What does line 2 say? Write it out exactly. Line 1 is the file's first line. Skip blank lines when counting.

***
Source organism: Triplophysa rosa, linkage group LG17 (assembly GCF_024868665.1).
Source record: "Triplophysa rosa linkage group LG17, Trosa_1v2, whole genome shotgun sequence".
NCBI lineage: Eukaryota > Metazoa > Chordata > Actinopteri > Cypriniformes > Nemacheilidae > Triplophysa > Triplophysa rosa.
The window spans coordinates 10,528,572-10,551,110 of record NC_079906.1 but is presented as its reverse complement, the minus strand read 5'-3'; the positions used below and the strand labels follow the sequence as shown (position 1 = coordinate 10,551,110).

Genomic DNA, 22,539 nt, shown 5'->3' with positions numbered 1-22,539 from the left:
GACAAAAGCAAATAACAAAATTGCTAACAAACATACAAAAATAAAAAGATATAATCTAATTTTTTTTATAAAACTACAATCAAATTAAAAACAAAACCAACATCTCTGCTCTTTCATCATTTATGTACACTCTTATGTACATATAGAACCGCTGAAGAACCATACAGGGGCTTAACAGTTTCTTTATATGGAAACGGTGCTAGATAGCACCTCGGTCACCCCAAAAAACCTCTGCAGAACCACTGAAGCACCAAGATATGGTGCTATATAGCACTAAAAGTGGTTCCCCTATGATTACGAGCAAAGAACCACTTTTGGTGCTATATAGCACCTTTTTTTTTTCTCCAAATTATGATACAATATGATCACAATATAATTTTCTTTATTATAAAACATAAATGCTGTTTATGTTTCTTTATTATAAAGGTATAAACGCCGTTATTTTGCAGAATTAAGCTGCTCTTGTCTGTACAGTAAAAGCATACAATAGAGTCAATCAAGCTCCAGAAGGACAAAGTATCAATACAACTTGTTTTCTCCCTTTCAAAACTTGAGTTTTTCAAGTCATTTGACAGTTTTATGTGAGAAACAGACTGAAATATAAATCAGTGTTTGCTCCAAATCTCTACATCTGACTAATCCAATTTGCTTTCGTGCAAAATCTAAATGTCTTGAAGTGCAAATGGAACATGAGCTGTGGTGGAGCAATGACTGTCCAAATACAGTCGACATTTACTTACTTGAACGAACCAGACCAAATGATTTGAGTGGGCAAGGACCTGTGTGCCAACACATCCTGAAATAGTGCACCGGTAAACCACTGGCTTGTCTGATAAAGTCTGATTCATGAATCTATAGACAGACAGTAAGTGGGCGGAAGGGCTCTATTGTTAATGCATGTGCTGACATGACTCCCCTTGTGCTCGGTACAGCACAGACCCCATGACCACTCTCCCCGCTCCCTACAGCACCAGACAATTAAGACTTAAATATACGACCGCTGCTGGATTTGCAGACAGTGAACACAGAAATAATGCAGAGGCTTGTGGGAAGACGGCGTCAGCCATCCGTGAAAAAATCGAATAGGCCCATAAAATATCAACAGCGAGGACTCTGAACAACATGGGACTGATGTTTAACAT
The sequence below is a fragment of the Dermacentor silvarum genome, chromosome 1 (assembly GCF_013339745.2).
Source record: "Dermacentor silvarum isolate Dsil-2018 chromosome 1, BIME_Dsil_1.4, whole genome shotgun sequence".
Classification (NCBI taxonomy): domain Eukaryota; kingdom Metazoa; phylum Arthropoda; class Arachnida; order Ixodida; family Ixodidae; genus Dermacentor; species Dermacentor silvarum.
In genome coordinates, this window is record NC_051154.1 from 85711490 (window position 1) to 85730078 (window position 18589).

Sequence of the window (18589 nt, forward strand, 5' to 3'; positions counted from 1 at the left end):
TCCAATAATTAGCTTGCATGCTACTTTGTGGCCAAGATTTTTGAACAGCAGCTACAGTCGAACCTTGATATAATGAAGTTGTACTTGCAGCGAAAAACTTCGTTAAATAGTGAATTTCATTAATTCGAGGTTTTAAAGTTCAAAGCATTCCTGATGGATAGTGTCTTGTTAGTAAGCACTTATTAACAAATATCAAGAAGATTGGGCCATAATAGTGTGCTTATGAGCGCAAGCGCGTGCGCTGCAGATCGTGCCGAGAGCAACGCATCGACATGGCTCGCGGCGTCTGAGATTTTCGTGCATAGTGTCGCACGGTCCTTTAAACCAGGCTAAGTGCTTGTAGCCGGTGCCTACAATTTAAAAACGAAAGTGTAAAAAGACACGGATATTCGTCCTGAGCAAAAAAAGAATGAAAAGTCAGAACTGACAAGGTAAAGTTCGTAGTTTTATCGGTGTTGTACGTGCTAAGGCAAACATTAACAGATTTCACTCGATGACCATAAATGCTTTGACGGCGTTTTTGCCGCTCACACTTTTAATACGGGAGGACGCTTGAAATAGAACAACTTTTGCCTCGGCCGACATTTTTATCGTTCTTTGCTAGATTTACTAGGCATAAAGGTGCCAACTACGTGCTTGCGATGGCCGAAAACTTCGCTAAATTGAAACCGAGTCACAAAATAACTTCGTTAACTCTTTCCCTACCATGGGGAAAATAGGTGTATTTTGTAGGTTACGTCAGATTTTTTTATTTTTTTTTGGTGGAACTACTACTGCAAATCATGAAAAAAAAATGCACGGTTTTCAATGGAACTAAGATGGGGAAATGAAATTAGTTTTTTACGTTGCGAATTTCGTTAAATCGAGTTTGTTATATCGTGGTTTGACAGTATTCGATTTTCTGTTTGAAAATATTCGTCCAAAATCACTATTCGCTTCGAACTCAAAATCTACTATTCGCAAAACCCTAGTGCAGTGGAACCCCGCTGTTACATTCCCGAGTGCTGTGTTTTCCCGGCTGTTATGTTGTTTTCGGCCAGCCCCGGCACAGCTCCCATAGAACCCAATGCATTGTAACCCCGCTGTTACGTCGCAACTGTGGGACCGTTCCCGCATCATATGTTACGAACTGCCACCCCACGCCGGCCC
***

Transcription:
Source record: "Triplophysa rosa linkage group LG17, Trosa_1v2, whole genome shotgun sequence".